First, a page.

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Friday, May 6, 2011

One Small Cup Of Coffee

What can you buy with $1.10?

Think about it. That's not much. Your options are fairly limited, but I believe you can buy a small cup of coffee for that amount of money.

Let's imagine that you skip just one single cup of coffee per week for a year and instead put the $1.10 aside in a piggy bank. If you save $1.10 for each of 52 weeks you would have $57.20. I realize that a year would be a rather long time to wait patiently just to arrive at $57.20. However you now have enough money to increase the possible uses of your funds.

You could write down a lengthy list of items you could purchase for $57.20. You could patiently wait an entire year to save up enough money to buy two dress shirts or one pair of name brand jeans or five movie tickets or dinner for two at a restaurant or four music CD's or two popular video games --- or you could invest the money instead of spending it.

The bottom line on the budget we presented to the public last night seeks a tax increase that will likely charge the average Green Island taxpayer $56.00 more next year than the current year. For that amount, just less than the cost of a small cup of coffee each week for a year, a taxpayer can sustain the progress at Heatly and earn a return on theirr investment that is measured in terms of quality of life for the community. Not only will the added amount contribute toward the resources necessary to enrich learning experiences for boys and girls intent on following dreams of success, but a school that is perceived as effective is one that will be viewed as an attraction by those interested in purchasing a home in Green Island. The more people with children who show an interest in the school the more buyers there are for houses. This supply and demand equation boosts home values in equity or sales. When a school is considered weak in performance the community becomes depreciated because people do not find it appealing. There is a relationship between the performance level of a school and the community that surrounds the school regarding house and property values - ask any realtor. Just like the tide that lifts all boats, everyone has the potential to benefit from an improved school, whether they have children attending the school or not.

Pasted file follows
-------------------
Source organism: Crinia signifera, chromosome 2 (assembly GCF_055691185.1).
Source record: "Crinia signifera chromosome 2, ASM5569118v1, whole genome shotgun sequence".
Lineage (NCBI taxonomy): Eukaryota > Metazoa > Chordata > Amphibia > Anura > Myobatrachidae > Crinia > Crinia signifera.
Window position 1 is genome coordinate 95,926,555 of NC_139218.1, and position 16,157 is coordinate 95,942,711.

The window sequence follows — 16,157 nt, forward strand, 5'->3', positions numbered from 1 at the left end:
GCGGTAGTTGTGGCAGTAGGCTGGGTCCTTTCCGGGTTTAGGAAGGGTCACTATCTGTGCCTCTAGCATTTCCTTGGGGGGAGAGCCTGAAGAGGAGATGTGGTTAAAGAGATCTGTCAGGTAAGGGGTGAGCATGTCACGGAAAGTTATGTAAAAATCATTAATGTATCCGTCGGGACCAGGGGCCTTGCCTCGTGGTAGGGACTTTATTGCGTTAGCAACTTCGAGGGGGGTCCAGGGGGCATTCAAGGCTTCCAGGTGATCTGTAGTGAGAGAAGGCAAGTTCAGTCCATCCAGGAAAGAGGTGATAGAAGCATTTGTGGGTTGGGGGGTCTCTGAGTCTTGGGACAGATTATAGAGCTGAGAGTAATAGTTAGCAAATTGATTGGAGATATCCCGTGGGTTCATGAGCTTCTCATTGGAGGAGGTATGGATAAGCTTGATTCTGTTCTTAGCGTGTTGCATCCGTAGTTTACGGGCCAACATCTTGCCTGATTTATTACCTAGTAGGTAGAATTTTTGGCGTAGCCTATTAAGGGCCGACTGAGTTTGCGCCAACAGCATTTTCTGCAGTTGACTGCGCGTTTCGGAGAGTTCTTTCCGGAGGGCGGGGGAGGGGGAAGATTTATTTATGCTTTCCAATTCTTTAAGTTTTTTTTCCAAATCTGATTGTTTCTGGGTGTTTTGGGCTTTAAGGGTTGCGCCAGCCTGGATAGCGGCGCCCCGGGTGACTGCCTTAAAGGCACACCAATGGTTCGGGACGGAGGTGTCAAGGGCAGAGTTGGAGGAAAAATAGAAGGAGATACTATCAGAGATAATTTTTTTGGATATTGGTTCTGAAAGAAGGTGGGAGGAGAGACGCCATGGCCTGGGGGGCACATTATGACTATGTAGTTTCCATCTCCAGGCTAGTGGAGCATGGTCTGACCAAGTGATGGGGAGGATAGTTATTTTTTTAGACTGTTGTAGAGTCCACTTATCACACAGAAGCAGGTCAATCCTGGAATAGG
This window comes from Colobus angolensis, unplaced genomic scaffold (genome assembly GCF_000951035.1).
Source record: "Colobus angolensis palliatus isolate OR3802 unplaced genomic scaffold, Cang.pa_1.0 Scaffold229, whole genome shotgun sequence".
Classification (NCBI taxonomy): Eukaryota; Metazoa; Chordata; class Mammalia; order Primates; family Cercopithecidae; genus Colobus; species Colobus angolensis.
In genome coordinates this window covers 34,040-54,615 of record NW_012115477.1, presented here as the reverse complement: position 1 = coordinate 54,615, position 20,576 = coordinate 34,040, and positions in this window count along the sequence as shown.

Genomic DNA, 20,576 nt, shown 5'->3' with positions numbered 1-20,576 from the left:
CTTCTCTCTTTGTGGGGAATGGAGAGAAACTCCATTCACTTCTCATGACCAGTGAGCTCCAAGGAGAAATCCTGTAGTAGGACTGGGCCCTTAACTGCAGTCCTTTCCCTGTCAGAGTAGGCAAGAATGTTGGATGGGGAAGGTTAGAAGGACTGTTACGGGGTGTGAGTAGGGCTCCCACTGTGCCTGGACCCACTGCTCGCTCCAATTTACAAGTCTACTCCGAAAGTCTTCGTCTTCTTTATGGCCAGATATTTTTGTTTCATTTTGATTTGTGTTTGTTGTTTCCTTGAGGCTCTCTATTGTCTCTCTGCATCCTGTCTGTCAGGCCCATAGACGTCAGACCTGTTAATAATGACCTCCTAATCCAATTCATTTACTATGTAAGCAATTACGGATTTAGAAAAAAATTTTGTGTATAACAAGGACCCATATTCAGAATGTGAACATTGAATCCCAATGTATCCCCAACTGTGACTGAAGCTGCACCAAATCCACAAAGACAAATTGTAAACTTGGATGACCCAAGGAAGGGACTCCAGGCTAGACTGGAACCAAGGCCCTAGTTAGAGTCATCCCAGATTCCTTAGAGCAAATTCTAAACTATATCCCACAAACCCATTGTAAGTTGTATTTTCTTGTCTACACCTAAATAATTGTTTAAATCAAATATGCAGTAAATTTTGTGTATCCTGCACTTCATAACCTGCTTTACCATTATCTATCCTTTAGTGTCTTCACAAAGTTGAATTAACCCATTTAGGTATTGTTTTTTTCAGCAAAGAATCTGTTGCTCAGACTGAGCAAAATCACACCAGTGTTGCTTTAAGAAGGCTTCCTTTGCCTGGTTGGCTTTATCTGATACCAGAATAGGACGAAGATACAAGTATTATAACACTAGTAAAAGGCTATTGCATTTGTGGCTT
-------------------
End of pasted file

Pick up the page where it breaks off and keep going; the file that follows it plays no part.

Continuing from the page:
I know that the economy is weak and induces anxiety, insecurity, and fear. I realize that. I informed our school board at the start of our budget development process that I would not ask for a raise nor would I be willing to accept a penny more in salary than I am receiving this year. As the leader of the school I have a responsibility to set an example for the organization.

Yet, I earnestly believe that the budget our school board has developed is one that is a fair balance between the capacity of a community to invest in the future and the needs of learners who pursue success and represent our future.

One less small cup of coffee each week can make a big difference.

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